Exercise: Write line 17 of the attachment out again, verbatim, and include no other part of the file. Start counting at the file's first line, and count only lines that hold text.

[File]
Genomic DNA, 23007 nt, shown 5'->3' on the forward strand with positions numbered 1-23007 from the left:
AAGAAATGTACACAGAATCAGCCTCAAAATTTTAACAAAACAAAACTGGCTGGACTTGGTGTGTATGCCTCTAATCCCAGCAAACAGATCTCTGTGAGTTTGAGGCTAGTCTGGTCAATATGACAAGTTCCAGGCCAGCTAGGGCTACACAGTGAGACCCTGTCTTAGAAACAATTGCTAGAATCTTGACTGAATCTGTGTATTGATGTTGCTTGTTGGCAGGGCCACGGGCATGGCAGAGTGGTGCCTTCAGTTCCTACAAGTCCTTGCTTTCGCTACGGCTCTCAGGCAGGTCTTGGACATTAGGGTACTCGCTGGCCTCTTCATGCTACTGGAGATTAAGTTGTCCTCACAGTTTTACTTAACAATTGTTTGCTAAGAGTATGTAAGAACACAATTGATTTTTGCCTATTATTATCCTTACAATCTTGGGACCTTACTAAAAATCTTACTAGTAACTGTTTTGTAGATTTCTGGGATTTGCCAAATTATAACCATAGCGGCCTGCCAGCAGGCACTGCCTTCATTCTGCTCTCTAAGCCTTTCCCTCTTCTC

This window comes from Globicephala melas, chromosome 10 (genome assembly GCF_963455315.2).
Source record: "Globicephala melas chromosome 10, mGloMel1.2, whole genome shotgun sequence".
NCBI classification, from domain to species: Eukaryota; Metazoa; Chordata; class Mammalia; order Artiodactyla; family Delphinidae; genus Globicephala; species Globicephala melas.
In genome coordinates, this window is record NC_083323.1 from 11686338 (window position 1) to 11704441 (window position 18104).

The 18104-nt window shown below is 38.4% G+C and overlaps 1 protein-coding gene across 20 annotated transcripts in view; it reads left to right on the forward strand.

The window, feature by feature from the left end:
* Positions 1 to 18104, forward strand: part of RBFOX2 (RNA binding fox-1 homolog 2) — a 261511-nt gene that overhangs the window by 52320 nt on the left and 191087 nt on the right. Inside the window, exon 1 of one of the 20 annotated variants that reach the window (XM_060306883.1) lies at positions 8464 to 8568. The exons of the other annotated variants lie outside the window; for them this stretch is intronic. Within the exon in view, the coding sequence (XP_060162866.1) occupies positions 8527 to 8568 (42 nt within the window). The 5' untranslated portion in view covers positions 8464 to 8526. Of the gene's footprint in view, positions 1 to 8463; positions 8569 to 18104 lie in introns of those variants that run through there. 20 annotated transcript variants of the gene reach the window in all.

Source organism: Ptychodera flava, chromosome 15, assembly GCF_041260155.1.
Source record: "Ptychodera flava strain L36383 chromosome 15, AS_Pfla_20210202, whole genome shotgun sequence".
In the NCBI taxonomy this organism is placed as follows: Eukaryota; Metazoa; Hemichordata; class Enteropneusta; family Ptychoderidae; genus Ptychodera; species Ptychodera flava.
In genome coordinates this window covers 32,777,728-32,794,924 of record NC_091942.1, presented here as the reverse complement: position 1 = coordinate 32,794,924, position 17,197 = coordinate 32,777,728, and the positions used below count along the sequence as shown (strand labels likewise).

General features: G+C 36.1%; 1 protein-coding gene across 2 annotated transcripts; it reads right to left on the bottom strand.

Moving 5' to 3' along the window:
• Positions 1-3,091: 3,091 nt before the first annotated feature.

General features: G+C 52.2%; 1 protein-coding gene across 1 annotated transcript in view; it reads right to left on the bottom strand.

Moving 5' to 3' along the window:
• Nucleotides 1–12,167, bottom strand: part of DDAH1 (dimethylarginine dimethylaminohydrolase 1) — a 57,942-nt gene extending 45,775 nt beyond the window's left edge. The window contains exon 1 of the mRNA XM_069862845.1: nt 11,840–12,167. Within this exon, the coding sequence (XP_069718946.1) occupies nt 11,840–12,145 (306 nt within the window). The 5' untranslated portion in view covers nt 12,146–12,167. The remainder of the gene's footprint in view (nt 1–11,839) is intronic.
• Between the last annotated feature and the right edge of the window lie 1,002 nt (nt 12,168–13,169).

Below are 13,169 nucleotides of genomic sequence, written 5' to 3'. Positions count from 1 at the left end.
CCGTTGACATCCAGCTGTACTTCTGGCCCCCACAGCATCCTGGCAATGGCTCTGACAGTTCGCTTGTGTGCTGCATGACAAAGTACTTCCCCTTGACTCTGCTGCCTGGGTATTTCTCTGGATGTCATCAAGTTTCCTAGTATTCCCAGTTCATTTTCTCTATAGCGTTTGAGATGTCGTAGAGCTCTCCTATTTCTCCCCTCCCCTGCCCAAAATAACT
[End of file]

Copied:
General features: G+C 52.2%; 1 protein-coding gene across 1 annotated transcript in view; it reads right to left on the bottom strand.